ArchiveBlogBlog 16

Where the Waste Goes

Where the Waste Goes

Tues, July 5

As my plane began its descent to Accra, I tried to catch my first glimpse of the city. Unfortunately, cloud cover hid any coherent view, and even below the clouds a thick layer of fog allowed me to see just the lights of the airport towers as the plane’s wheels touched down.

Leaving the airport and taking my first steps into the Accra bustle, I smelled the city before I saw her. It was a stench typical of an urban metropolis — I’ve been to my fair share of such cities in the U.S. and recognized the pervading mixture of human waste and old garbage. (I could barely stand certain areas of New York City, quite literally in places where the sidewalks were blocked by tipped trashcans.)

But the next day, I could finally get a clear view of the city layout. I realized the situation here was more serious than a rotten Big Apple. Long concrete trenches ran to near capacity with flowing debris: food, car parts, skeletons of umbrellas — you name it. Skinnier gutters were etched along every roadside, glistening an eerie green with oil and the undiscernible. The air was sour, in some parts gag-inducing. I tried to overcome the smell, but found the only cure was to breathe through my mouth.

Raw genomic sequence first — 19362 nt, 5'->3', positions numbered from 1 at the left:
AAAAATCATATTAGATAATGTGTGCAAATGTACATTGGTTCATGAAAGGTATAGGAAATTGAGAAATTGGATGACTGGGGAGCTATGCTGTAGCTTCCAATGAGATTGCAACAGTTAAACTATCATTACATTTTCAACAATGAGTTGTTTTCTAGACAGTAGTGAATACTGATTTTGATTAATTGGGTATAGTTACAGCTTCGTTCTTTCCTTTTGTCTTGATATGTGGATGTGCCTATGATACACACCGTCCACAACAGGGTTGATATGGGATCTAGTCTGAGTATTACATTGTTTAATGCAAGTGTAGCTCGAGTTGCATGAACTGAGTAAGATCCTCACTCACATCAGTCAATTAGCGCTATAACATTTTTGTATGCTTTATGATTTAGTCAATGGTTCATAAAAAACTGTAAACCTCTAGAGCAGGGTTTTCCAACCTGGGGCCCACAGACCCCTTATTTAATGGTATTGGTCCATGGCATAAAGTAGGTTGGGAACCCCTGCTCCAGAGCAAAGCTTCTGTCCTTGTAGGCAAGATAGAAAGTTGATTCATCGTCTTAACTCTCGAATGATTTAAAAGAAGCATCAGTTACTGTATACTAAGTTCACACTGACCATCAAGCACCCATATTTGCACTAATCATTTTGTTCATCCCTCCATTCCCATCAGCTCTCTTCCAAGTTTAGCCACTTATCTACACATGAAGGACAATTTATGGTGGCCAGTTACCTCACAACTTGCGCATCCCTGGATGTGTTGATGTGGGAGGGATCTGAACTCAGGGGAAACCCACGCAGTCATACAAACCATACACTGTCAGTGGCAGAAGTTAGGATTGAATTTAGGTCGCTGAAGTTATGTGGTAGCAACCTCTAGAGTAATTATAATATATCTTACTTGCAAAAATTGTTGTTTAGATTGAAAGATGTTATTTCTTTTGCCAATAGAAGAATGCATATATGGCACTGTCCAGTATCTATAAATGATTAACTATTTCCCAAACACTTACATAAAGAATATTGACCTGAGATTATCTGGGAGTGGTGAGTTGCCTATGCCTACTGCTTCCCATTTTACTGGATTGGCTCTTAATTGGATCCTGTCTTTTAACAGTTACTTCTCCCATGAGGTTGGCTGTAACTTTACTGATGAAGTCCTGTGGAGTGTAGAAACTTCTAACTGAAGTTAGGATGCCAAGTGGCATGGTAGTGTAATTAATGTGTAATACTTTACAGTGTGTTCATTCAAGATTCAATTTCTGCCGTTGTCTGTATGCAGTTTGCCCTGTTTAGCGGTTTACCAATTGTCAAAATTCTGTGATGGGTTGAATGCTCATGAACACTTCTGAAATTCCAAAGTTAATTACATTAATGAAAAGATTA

I don’t mean to embarrass the city or its populace, but to address a serious issue that will only worsen as the population grows. Modern Ghana, a news organization in the country, reported that over 4,000 tons of solid waste is generated in Accra and Kumasi — Ghana’s two largest cities — every day. However, poor waste management means this trash ends up either being burned in people’s backyards — the smell of burning plastic comes every block or so — or goes directly to the oceans through the waste canals.

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The local beaches in Accra are strewn with plastic bags, not to mention the heaps of household and industrial trash that stick to swimmers’ skin in stringy piles.